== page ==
Visit the Sandy Hook Promise website and you’ll read the following: “I promise to do all I can to protect children from gun violence by encouraging and supporting solutions that create safer, healthier homes, schools and communities.”
On Monday when we visited sandyhookpromise.org, 3,513,231 people had made the promise.
That will only grow with the outreach of Sandy Hook Promise, which includes training offered that has already paid dividends in Kenosha County.
As Deneen Smith reported Sunday, about 200 people — including staff from every Kenosha Unified school, and Pleasant Prairie Police and prosecutors — went through training sessions conducted by Sandy Hook Promise early last month.
The program, created by academics along with the FBI and the Department of Homeland Security, focuses on prevention by helping people identify the warning signs that a young person could be contemplating harming themselves or others. The Sandy Hook foundation paid for the training.
Unified, along with its partner agencies and law enforcement, is the first school system in Wisconsin to complete the training. Last school year, 20 separate incidents in KUSD led to threat investigations; many of the threats were photos or statements posted on social media.
This unique Sandy Hook Promise training helped locally two weeks later when an investigation was launched into a case involving a LakeView Technology Academy senior posting a photo on social media of a man holding a rifle along with a comment about a shooting at the school.
Mikal Sexton, a Pleasant Prairie Police officer who is the school resource officer at LakeView, said because of the training, his investigation looked beyond identifying who made the post. “The training helps you identify threats, signs, behaviors that someone might actually commit a violent act,” he said.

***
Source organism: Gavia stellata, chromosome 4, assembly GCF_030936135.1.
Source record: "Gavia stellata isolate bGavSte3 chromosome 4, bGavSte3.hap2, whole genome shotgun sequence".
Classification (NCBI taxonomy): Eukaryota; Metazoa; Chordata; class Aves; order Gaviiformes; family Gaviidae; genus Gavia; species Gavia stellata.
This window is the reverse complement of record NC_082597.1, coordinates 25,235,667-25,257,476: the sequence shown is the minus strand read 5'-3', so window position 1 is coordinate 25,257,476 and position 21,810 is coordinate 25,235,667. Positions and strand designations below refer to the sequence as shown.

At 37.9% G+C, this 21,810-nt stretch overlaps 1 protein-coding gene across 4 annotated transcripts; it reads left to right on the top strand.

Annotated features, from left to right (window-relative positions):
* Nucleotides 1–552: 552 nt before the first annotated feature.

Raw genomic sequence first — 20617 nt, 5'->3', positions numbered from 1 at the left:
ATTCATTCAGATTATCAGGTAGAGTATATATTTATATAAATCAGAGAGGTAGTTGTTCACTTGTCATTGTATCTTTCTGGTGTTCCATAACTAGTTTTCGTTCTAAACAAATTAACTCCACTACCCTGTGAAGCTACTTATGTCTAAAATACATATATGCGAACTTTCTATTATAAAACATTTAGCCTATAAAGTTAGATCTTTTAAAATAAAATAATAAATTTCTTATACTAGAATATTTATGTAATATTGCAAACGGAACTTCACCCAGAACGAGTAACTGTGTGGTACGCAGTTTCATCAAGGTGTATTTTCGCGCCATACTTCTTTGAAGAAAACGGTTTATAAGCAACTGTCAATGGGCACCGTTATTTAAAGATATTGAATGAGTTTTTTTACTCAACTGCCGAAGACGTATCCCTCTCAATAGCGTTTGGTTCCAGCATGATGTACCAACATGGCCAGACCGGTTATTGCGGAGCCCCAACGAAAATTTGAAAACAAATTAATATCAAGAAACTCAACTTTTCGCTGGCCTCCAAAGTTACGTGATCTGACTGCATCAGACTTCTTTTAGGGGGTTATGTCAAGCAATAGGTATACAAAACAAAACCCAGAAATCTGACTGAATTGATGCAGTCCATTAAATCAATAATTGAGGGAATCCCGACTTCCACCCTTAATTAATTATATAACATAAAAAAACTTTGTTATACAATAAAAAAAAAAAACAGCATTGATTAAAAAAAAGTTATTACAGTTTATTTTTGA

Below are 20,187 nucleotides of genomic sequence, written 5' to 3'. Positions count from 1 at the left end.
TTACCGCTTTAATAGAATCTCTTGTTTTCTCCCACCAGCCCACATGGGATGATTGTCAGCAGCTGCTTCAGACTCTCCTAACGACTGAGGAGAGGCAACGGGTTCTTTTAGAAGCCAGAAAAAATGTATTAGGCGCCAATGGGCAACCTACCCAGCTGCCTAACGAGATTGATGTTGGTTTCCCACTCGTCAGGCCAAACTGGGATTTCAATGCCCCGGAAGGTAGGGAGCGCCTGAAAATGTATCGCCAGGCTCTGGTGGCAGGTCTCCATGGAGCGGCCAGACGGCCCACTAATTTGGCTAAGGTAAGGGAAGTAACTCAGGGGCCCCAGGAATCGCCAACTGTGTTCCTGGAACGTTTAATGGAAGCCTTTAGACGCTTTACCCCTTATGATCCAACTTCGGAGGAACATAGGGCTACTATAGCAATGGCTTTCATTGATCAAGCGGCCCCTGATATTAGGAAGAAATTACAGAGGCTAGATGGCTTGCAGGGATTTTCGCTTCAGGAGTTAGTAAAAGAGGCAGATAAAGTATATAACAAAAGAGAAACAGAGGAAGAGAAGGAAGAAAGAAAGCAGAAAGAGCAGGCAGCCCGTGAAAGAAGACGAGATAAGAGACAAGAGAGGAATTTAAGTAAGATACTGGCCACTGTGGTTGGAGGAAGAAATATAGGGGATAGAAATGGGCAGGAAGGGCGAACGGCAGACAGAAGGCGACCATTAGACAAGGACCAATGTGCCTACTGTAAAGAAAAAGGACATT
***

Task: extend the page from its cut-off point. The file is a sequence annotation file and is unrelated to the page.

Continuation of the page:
Lauren Magnuson, 18, was charged last Thursday with disorderly conduct and making a terrorist threat — a felony that could lead to a prison sentence of up to 3½ years in prison.
According to the criminal complaint, she is alleged to have posted a photo of her older brother, a former LakeView student, holding a shotgun. Students who saw the post reported it to school staff. According to the complaint, Magnuson admitted to police she had posted the photo as “a joke and that she took the post down because she knew it was wrong.”
Investigators spoke to students, staff and family about the student’s history, looking for any past public or private threats, according to the criminal complaint. They also checked the girl’s journal and electronics, and checked for access to weapons. They found that she had no history of making violent threats, that she had no familiarity with guns and would not know how to operate one.
District Attorney Michael Graveley said in court that Magnuson and her family “took immediate steps to seek appropriate intervention” after the incident.
KUSD officials and law enforcement have tried to hammer home to students that when it comes to school shootings, there is no room for joking.
“Every time we send a message to families (about school threats), we are reiterating that this is pretty scary; please talk to your kids; this is a felony if you make a threat to harm or shoot up a school,” said Sue Valeri, chief of school leadership at Unified. “We reference the law constantly when we are working with kids on the (active shooter) drills.”
Graveley said he would like to see the Sandy Hook Promise training expand to school districts in western Kenosha County as well. We encourage it as time well spent for the safety of children.
“Everyone benefits from this being sorted out properly, from identifying those (threats) that are the least serious and those individuals who are on a trajectory that concerns us by catching that first threat,” Graveley said. “To me there is no downside to this.”